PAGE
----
Don’t sideline the CFS
First, there’s real danger the UNFSS will undermine support for the CFS, the UN’s most inclusive platform for considering all issues connected with food systems and nutrition. How? By establishing new governance channels based on multi-stakeholder partnerships, a mechanism imported from corporate governance that will bypass the CFS.
Multi-stakeholder partnerships allow the very businesses that have given us obesogenic foods, greenhouse gas emissions and agrochemicals – and that stubbornly resist regulation of their labour and environmental practices – to ‘help’ devise solutions. By trumpeting the ‘inclusivity’ of the summit, the UNFSS is presenting itself as a legitimate and authoritative voice.
The CFS – while not perfect – offers an established and equitable space for negotiating and transforming food system policies. Since its 2009 reform it operates through multilateralism or negotiation among member states and has given the CSM a seat at the table. Member states are accountable duty-bearers to support human rights, and policymakers are responsible for implementing food system changes at the national level.
Scientific group: don’t let technology take over and don’t subvert the High-Level Panel of Experts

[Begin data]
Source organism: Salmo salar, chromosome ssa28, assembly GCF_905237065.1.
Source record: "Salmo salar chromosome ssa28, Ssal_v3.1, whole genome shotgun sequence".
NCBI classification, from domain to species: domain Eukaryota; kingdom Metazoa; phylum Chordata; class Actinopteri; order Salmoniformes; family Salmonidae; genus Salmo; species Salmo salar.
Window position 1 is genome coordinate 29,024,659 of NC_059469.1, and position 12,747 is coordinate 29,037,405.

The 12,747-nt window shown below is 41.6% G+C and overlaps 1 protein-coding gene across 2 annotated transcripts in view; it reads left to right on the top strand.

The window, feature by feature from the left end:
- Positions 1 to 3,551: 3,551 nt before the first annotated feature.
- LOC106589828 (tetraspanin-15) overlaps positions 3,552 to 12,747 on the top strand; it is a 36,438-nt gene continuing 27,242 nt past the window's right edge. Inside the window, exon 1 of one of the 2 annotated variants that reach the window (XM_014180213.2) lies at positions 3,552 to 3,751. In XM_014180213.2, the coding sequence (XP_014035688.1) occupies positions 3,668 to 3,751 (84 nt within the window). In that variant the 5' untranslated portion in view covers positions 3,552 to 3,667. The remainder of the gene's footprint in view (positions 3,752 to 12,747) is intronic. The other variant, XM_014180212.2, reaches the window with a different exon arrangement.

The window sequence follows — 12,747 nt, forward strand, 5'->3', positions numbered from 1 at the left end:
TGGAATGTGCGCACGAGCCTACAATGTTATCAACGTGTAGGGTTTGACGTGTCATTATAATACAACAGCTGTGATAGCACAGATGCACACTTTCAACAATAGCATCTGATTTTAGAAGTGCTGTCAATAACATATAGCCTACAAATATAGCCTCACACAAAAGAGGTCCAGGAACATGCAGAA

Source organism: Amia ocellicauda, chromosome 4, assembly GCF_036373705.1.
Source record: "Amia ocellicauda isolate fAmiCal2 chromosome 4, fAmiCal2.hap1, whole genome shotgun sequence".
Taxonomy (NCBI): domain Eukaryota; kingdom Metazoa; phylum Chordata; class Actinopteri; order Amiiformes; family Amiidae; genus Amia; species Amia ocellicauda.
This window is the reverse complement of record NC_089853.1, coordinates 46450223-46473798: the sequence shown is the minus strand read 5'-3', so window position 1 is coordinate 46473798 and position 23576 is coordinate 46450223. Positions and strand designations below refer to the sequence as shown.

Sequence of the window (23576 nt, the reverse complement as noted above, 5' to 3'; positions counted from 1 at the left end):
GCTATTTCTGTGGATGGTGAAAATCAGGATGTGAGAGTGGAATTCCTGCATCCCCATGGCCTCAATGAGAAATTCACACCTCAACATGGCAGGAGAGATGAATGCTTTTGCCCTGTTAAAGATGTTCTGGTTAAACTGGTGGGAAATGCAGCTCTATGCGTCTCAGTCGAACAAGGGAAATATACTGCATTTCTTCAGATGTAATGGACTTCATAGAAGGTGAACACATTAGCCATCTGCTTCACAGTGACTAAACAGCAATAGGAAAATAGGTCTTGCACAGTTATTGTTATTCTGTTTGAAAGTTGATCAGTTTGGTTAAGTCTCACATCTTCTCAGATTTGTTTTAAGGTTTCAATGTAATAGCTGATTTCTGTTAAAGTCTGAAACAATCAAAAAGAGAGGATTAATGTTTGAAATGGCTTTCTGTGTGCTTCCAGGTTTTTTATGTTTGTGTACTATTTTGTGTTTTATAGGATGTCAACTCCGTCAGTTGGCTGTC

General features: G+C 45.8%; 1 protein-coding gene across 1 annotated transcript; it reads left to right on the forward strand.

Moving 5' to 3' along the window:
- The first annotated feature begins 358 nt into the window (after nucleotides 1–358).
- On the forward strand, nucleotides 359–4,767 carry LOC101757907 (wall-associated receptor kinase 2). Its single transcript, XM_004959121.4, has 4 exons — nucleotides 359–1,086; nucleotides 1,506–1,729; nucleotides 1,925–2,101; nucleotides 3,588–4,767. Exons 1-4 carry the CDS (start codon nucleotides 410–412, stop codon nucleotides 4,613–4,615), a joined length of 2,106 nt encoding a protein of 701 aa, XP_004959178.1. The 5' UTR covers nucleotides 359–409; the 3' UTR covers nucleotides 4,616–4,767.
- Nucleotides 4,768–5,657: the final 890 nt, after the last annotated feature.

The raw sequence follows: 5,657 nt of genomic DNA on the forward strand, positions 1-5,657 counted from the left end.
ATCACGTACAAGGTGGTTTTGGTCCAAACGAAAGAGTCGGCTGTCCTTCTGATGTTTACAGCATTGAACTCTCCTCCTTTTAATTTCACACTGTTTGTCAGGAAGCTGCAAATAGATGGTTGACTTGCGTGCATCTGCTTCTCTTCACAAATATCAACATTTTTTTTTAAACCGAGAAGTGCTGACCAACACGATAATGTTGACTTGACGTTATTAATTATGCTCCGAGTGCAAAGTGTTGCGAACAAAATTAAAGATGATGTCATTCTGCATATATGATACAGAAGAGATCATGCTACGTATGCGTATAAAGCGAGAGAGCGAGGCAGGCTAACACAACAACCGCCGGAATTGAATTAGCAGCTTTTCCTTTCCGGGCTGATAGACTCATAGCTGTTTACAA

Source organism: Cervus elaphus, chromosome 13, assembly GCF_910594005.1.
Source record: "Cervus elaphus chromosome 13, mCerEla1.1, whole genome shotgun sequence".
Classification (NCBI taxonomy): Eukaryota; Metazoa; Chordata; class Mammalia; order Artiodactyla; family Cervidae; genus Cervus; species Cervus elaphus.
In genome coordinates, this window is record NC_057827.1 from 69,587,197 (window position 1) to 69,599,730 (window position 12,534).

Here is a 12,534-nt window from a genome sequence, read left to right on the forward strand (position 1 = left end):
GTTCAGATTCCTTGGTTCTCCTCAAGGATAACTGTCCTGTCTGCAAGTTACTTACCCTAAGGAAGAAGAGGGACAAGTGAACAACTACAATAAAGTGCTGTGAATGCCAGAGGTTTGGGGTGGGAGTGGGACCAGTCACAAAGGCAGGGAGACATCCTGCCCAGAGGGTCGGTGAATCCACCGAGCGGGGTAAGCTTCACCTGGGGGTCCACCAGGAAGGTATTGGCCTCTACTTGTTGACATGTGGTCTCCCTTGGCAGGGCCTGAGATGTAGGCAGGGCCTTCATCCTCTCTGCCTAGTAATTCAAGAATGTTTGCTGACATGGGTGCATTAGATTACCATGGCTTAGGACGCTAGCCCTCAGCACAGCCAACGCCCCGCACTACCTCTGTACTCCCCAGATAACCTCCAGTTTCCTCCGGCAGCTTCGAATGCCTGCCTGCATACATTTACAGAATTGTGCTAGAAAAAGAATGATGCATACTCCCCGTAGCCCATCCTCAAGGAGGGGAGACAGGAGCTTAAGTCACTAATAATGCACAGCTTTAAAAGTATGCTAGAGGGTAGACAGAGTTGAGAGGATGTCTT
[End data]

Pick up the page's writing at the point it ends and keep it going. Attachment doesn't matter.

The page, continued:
Second, the scientific group of the UNFSS has expressed interest in setting up a new science-policy interface for food systems – a kind of Intergovernmental Panel on Climate Change (IPCC), but on food.
Who will participate? We fear it would be the members and friends of the scientific group, which comprises natural scientists and economists with a strong predilection for technological innovation, trade liberalisation and global value chains.
They emphasise data and digitalisation, without looking at consequences and control issues. ‘Science-technology-innovation’ seems to have replaced ‘science’ in the scientific group’s outputs, as if the only purpose of science is to push technology.
The group has no members who are well-versed in agroecology, traditional and Indigenous knowledge, human rights or transition science. Why is an ‘IPCC on food’ needed, given the High-Level Panel of Experts of the CFS is already serving this role competently and transparently, with abundant opportunities for input to its reports and recommendations?
Real transformation to meet SDG2
The UNFSS is barrelling along through virtual ‘dialogues’ involving ‘experts’ at a time when the poorest, most food insecure communities are devastated by COVID-19 and unequal access to vaccines. Many people from social movements in these countries, who grow most of the world’s food yet are the most food-insecure, are being left out of virtual forums.
We cannot continue to operate in a food system that only allows wealthy people and wealthy countries to make the rules determining who gets to eat, what they can eat, and who profits from food system labour.
And we cannot continue to support food systems that are destroying ecosystems and making people sick. It’s essential to grow support for the CFS among all member states and for alternative bottom-up solutions, such as food sovereignty and agroecology, that will deliver healthier, more sustainable and equitable food systems for all, particularly the most marginalised and vulnerable.